OMG! I want, I need this kitchen. All the boring everyday stuff hidden behind sleek, minimalist doors and a stunning table as counter setup with espresso machine plumbed in. So simple, so chic, so impossible to fit into my small kitchen space but, hey, a girl can dream. Part of a beautiful renovation of a traditional home by New Zealand design studio Hare Interiors.
Built on the long, narrow site of a formed garage, this West London house is bright and light thanks to a series of courtyards and roof lights dictated by existing high boundary walls. The simple yet stylish interiors use a palette of white walls, oak floors, black framed windows and doors and cedar battens. The Courtyard House by architectural and interior design practice De Rosee Sa.
I’ve always dreamed of warehouse living but this Surry Hills conversion by Josephine Hurley Architecture takes it to the next level. Those windows are to die for, the brick on fleek and the modern minimalism the perfect counterfoil to this historic industrial building.
Photography by Tom Ferguson
I do like a hidden kitchen, everything behind a bank of doors. Clean lined and contemporary. Take a closer look at this garden pavillion extension to a post war bungalow. Can you see it? Yes there it is. Hiding. House Au Yeung by Tribe Studio Architects.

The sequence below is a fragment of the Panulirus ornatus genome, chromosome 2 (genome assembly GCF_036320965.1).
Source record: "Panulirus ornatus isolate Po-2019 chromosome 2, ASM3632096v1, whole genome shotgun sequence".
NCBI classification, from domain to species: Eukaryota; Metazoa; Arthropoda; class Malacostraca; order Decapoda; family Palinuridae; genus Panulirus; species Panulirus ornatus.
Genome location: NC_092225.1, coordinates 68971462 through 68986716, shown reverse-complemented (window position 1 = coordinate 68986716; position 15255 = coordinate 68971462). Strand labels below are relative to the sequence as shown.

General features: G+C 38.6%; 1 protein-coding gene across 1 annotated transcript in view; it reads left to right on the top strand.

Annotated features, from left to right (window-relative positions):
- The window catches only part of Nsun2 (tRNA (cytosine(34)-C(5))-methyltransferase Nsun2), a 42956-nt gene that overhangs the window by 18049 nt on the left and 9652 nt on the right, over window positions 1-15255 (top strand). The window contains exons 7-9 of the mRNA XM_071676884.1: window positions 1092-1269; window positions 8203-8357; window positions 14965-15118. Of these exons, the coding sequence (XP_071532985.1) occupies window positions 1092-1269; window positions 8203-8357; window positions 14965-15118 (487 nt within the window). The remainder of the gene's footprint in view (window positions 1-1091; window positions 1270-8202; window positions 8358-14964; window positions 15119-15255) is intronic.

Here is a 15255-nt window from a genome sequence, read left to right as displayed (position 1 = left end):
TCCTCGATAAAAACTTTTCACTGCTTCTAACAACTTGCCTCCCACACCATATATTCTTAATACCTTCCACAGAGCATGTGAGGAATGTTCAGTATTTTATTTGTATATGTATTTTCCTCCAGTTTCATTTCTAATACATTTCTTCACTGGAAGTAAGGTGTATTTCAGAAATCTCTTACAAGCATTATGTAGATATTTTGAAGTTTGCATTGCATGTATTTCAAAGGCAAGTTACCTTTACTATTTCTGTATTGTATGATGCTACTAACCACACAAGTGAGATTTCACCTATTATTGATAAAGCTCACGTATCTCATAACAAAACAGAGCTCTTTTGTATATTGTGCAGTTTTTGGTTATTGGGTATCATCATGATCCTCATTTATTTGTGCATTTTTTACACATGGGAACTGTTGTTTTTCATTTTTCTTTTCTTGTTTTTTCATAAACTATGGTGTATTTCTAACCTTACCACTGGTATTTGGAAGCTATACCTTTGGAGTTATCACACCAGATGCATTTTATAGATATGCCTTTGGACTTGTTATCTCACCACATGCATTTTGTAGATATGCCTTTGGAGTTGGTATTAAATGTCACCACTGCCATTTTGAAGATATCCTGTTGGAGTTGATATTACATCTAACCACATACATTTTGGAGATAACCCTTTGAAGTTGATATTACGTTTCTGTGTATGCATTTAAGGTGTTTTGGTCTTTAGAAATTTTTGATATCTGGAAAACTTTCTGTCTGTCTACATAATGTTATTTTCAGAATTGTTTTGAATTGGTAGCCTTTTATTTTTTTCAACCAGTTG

Photography by Katherine Lu.
What a dreamy, modern cottage-type home that was recently transformed by Montreal firm APPAREIL architecture. Built in 1922 and located in the Laurentian Mountains of southern Québec, this firm was challenged to create harmony between the exterior and interior, all with timeless and Nordic aesthetics.
The new façade is now punctuated with large windows, especially towards the rear of the house, opening it up to the surrounding forest. White was used throughout the house to give a bright and sleek look. Elements such as the kitchen ceiling and the thickness of some walls were preserved, as a nod to the past of the house and its many transformations.
A veranda with large removable windows becomes a pleasant place of transition between inside and outside. The small seating area and fireplace allows the residents to enjoy this spacious extra room in any season. The wooden slats provide a warm contrast to the black exterior and fit very well with the Nordic style envisioned by the firm.
A new staircase connects the basement to the mezzanine through the ground floor; it now allows light to pass through the different levels and, by its color, becomes decorative object in itself.
Architect: Kim Pariseau Contractor: Marcel-Luc Verdon, Landscape Architect: Fanie Quenneville Photographer: Mathieu Laverdière